Dossier | Heuristic Categorizations: Contemporary Aboriginal Art in Québec | esse arts + opinions

Dossier | Heuristic Categorizations: Contemporary Aboriginal Art in Québec

  • Nadia Myre, Indian Act, détail | detail, 2000-2003. Photo : © Nadia Myre permission de | courtesy of the artist & Art Mûr, Montréal

Heuristic Categorizations: Contemporary Aboriginal Art in Québec
By Aseman Sabet

In 2013, the National Gallery of Canada (NGC) presented the exhibition Sakahàn, a main objective of which was to illustrate the wide aesthetic diversity of international Indigenous art. Another aim was to strengthen relationships among artists, curators, authors, scholars, and the gallery itself to highlight the fundamental and original contribution of Indigenous artists to contemporary art discourse. Launching a five-year dissemination program intended to enable curators to adapt to the changing dynamic of Indigenous art, the exhibition was not intended to be exhaustive; with twenty-four artists on display, it would have been difficult for Sakahàn to have a specific thematic direction unless it was Aboriginal identity itself. As Christine Lalonde, associate curator for Indigenous art at the NGC, noted, “The selected artworks advance the dialogue, not by defining what is (or who is) Indigenous, but by contemplating, as artist and musician Nicholas Galanin expresses it, ‘what it means to be Indigenous in the twenty-first century.’” (1) Although it explores the flexibility and inclusiveness of the notion of “autochthony,” Sakahàn reminds us that this aspect of art history must continue to be written on a smaller scale. Of course, it is important to develop an international community of players in the Indigenous art world, but, in Canada alone, the scope of work that remains to be done is staggering. The case of contemporary Aboriginal art in Quebec is a striking example of the gap that needs to be bridged and at the same time highlights a range of specific epistemological issues. (2)

When one looks at the territorial division of Canada, it is obvious that the borders have no representative value for Aboriginal nations. We have only to think of the Mohawks, who live in communities in both Quebec and Ontario — as well as in the United States — to understand that the arbitrary cartography traced by history has, once again, omitted much. Beyond geographic divisions, Quebec also stands out for its demographics. In comparison, it is likely that Aboriginal communities will form almost one third of the population in Saskatchewan by 2045, (3) and Ontario is home to twice as many Aboriginals as Quebec; (4) it is difficult not to envision that these demographics will influence the presence and representativeness of Indigenous art. We can add to this the evident demographic impact of Aboriginals living in urban centres, who are better known as “urban Natives.” The exhibition Beat Nation first presented at Ottawa’s SAW Gallery in 2009, (5) provides a clear overview of the artistic effervescence arising from the encounter between Aboriginal artists and the symbolic, historical, and — to a certain degree — logistical realities of urban life. In an exhibition targeting the intersection of hip-hop and Aboriginal culture, it was impossible not to include works by young urban artists.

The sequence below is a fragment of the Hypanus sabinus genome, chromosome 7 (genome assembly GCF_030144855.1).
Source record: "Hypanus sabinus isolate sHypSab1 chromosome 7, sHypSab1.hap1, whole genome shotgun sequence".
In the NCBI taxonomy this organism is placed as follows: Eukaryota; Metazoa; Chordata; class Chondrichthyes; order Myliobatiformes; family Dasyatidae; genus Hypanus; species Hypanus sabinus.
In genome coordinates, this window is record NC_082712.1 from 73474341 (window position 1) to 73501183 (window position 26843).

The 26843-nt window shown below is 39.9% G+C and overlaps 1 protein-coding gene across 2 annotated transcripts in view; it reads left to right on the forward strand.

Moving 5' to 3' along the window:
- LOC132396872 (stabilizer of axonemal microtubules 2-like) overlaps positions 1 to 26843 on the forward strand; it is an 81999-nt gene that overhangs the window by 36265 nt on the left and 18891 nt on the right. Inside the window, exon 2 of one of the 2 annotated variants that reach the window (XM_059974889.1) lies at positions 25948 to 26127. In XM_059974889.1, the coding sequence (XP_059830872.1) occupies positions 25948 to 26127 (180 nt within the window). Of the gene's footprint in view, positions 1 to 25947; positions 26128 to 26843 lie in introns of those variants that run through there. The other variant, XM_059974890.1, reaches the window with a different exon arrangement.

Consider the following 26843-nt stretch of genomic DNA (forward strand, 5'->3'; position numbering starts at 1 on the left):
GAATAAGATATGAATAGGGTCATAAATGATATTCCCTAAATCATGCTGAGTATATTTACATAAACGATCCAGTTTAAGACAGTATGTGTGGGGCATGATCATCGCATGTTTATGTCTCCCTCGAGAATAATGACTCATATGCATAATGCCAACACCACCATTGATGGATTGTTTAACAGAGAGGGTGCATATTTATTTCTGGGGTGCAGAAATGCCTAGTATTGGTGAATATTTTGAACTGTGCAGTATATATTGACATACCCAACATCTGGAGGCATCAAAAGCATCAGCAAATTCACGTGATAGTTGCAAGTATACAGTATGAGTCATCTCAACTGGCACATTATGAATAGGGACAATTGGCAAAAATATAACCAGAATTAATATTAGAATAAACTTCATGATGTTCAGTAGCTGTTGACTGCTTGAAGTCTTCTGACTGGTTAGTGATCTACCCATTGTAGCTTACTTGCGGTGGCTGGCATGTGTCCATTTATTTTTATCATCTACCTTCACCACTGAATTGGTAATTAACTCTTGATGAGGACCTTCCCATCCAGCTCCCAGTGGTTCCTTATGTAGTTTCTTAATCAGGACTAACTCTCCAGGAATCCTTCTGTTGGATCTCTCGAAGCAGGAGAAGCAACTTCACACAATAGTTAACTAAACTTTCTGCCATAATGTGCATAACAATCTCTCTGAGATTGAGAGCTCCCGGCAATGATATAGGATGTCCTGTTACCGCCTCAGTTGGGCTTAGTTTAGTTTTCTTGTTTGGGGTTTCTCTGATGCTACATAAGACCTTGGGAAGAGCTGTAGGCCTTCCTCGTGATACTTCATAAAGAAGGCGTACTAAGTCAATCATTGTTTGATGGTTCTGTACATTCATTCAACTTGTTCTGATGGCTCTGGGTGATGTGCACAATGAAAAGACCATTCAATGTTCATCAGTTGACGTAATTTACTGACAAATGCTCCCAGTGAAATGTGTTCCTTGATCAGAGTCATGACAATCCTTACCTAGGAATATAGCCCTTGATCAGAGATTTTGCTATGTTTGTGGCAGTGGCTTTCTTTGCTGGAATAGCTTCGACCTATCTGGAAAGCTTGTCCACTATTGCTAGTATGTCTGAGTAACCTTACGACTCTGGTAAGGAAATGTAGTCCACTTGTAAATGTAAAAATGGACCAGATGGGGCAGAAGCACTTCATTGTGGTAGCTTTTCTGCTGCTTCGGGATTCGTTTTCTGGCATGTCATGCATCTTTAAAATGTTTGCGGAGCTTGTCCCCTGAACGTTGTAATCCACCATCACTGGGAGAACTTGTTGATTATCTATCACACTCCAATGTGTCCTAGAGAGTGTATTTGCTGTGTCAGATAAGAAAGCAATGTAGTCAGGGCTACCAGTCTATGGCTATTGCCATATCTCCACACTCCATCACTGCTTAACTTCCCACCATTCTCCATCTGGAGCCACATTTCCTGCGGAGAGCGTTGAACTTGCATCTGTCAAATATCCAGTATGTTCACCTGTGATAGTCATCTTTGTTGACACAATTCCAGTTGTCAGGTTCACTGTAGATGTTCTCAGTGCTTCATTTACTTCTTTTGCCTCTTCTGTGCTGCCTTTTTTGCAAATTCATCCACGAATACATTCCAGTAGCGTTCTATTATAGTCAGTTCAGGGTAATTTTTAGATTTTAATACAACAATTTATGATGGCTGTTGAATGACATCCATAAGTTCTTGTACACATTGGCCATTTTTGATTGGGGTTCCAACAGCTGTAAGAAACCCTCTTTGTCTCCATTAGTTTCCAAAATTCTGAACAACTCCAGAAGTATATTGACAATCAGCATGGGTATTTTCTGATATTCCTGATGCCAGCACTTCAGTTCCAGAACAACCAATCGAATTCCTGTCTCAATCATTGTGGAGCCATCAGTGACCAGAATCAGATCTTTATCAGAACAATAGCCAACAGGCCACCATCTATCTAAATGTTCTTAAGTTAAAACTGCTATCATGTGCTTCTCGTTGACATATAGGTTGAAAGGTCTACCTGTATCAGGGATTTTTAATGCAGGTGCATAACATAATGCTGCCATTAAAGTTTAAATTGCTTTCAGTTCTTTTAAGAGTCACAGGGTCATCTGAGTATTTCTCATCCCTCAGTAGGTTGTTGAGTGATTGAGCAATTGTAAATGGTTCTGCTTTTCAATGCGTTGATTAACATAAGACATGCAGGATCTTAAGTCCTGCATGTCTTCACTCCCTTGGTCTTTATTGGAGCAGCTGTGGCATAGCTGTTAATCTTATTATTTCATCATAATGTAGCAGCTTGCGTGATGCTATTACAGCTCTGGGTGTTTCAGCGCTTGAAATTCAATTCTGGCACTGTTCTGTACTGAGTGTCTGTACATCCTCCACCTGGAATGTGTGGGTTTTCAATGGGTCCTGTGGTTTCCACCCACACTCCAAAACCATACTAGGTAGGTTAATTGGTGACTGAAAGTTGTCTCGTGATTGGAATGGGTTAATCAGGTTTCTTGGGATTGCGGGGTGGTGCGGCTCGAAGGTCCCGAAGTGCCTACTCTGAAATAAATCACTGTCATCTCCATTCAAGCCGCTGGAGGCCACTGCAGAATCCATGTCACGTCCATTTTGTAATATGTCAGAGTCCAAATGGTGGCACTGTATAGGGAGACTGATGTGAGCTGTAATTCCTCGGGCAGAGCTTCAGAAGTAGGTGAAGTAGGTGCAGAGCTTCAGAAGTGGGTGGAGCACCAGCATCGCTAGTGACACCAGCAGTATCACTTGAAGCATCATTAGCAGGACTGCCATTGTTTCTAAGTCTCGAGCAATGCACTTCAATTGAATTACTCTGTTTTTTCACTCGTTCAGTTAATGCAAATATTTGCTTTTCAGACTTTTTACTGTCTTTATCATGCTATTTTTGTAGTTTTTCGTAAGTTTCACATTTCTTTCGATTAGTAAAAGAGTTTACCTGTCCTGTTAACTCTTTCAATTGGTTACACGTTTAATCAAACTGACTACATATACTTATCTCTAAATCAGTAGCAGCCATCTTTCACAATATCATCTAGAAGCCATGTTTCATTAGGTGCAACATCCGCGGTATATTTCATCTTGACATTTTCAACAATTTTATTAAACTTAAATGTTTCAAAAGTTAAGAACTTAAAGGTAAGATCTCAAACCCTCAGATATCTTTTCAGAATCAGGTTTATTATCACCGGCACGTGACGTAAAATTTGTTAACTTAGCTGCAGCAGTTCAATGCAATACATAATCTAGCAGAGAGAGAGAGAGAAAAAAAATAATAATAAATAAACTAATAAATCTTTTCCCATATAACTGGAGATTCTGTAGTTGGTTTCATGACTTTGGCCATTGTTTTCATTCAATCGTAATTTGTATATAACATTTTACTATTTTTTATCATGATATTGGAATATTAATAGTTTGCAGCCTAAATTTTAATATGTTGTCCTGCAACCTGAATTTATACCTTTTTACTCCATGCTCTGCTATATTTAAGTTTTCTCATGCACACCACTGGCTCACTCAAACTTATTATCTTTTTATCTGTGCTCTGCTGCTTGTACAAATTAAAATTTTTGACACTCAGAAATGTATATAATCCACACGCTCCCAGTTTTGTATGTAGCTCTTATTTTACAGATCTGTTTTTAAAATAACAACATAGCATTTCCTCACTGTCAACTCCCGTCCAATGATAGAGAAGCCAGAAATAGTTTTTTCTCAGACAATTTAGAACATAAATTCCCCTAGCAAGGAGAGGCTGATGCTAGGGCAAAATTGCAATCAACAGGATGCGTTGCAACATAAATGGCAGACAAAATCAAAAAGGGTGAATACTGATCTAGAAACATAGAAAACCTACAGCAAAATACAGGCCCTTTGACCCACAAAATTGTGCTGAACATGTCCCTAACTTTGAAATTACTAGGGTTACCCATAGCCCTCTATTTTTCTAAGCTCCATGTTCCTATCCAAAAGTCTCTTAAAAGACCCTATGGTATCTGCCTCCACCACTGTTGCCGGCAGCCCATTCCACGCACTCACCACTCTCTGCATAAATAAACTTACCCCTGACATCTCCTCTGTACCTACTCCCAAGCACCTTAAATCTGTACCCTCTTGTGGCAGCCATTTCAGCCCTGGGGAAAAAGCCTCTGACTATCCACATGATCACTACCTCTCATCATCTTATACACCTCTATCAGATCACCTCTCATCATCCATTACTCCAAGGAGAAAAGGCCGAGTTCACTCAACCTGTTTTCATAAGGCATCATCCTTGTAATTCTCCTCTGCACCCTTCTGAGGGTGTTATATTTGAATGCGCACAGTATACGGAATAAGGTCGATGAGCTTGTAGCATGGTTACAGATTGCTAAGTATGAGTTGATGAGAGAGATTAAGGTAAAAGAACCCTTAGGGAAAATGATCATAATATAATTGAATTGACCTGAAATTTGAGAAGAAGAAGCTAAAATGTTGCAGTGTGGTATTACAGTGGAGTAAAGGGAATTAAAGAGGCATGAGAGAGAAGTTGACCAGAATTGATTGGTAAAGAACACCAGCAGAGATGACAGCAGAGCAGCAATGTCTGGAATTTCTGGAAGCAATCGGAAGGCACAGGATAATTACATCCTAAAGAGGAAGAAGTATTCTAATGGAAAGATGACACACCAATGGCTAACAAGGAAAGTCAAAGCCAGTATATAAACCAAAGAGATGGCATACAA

Making Claims Differently
Among the artists in Beat Nation, Sonny Assu, an artist of Kwakiutul origin, stands out. Born in British Columbia and living in Montreal, Assu not only exemplifies the difficulty of situating an Aboriginal artist as a function of provincial divisions (the question of whether his work can be labelled Quebec contemporary Aboriginal art becomes almost moot), but reminds us that artists migrate not only from the reserve to the city, but also from city to city. Assu’s work also epitomizes how important it is for many Aboriginal artists to stress the deceptiveness ingrained in “official” history — a version of history that struggles to hide the incalculable injustices of colonialism. The artist plays on references to popular culture, in particular consumer culture and brand images, to highlight the widespread stereotypical vision of First Nations’ identitary heritage. In recent years, Assu has adopted a more conceptual — less ironic or humorous — approach to express, with greater subtlety and force, the identity-related and political content of his critical discourse. Ellipsis (2012), included in the version of Beat Nation presented at the Musée d’art contemporain de Montréal in 2013, testifies to this approach to making claims. Few people are aware of the legislative aberrations of the Indian Act (1876) — often “forgotten” in history courses — whose assimilationist objectives were once widely promoted by non-Aboriginal authorities. (6) The 136 copper LP records, arranged on the wall to evoke an upside-down sound equalizer, refer to the number of years that have passed since the statute was adopted, as well as to the silence imposed on the First Nations. This politically engaged work also has a more personal aspect, because it is inspired by the artist’s discovery of more than three hundred recordings of potlatch songs, made for the purpose of anthropological conservation between 1947 and 1953 when these ceremonies were still banned under the Indian Act. Among the singers recorded was Chief Billy Assu, the artist’s great-great-grandfather.